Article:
New York City’s West Fourth League features familiar faces

    Earlier this month I checked out the infamous West Fourth League in Manhattan. I was happy to discover that it is the place where many athletes play who didn’t quite make the WNBA, as well as some current college stars.

    The games were highly-competitive, as I’d always heard. The second game I watched featured a team that included former Buckeye Samantha Prahalis, past Red Stormer Shenneika Smith, and current Seton Hall star forward Tabatha Richardson-Smith. Watching these three and their teammates do their work was a real treat.

    I wasn’t able to make it to Harlem to watch the Dyckman League, which is the other big street game in town. But the same day I was at West Fourth, basketball great Teresa Weatherspoon made an appearance at Dyckman. The following weekend, she stopped in at West Fourth.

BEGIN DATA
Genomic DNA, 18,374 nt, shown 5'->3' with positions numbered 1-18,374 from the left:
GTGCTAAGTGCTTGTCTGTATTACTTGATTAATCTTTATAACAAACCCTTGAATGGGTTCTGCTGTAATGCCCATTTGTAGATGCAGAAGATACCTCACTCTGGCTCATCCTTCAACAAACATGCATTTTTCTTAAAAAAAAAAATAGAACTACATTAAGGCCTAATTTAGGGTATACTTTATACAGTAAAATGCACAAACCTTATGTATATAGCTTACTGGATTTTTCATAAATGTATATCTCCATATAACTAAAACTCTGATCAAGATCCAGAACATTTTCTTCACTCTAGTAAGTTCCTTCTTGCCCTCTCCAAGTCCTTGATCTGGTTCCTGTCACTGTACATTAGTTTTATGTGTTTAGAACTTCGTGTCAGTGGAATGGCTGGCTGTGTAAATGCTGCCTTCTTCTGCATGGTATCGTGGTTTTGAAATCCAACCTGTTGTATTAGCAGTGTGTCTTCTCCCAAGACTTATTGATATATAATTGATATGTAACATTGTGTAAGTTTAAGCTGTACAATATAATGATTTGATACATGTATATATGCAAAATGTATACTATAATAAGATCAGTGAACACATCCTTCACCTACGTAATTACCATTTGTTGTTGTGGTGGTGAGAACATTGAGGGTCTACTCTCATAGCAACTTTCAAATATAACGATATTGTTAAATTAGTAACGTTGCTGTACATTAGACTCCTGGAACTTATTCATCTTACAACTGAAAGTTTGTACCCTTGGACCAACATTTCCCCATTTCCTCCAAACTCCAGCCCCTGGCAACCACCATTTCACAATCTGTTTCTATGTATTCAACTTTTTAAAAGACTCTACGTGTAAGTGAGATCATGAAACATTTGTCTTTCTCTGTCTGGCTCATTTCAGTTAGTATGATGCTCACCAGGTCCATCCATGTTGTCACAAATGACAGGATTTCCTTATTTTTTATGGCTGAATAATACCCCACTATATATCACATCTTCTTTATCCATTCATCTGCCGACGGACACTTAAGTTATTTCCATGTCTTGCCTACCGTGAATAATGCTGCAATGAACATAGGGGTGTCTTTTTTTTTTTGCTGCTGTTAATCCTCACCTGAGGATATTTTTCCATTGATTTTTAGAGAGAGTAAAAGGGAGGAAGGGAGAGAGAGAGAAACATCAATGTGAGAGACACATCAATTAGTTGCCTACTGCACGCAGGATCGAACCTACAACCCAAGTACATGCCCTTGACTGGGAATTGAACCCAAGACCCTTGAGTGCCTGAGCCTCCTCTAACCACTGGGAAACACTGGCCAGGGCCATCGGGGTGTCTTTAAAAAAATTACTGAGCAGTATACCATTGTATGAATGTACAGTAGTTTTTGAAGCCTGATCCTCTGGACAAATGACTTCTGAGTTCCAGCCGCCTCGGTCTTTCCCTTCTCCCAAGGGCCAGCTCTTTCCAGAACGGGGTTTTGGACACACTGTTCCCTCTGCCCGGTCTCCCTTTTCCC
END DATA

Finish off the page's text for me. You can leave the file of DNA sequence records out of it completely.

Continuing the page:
New York City is too cool to have two women’s summer leagues. Los Angeles, where I am located, has NONE. Even the Bay Area in California is home to a thriving women’s Pro Am League. But I have discovered that the City of Angels is not much of a sports town.

    If you’re lucky enough to be in the New York area, stop in to West Fourth or Dyckman some Saturday or Sunday. You never know who you might see on the court.

    Game one that I attended featured purple vs. black-uniformed teams. Here’ the point guard for team purple takes the ball up court on the fast break.

    Games are played in a “cage,” i.e. a fenced-off area in mixed residential/business Manhattan.

    The purple team confers at halftime. Many teams are self-coached.


    Former Ohio State star Samantha Prahalis slaps her head after missing a shot.

    Former St. John’s stand out Shenneika Smith muscles the ball into the paint.

    Seton Hall forward Tabatha Richardson-Smith, left, defends the pass.

    Prahalis keeps an eye on the ball.

    Smith looks to pass.

    Richardson-Smith gets rid of the ball fast.

    The high-energy West Fourth League has been drawing fans for years.
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